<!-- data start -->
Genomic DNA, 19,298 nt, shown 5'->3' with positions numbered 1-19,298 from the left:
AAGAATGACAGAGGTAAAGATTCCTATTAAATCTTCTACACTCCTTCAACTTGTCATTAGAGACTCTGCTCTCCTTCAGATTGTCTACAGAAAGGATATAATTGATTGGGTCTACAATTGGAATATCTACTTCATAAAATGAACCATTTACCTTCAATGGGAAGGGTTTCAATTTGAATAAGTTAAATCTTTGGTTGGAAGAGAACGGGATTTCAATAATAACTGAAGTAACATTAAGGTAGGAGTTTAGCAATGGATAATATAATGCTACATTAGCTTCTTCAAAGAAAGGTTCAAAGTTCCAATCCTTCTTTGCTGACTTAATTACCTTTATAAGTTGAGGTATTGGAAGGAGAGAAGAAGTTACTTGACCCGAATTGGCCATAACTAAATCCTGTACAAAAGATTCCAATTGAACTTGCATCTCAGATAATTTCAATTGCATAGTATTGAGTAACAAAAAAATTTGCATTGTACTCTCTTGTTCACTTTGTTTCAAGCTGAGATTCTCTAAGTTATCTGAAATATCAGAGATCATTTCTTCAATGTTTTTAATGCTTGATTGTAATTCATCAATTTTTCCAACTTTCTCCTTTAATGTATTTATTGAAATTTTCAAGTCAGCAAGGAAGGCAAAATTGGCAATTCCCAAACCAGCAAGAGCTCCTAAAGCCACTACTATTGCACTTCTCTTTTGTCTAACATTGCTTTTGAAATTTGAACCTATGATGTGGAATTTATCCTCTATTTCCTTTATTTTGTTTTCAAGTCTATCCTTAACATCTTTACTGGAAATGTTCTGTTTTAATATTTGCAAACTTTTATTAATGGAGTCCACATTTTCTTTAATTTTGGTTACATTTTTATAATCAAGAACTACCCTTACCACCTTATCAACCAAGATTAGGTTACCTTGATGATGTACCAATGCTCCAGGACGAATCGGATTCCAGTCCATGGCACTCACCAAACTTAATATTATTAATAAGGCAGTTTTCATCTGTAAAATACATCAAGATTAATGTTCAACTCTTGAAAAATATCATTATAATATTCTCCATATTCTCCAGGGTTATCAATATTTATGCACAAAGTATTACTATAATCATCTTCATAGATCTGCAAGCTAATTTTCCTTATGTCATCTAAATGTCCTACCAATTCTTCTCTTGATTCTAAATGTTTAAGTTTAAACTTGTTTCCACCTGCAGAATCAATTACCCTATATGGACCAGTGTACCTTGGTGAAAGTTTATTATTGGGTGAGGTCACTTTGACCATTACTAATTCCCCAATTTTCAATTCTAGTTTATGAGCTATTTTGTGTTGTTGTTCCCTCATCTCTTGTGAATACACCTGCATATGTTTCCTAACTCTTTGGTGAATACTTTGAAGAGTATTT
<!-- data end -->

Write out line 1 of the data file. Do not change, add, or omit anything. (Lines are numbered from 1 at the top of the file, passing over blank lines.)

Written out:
Genomic DNA, 19,298 nt, shown 5'->3' with positions numbered 1-19,298 from the left: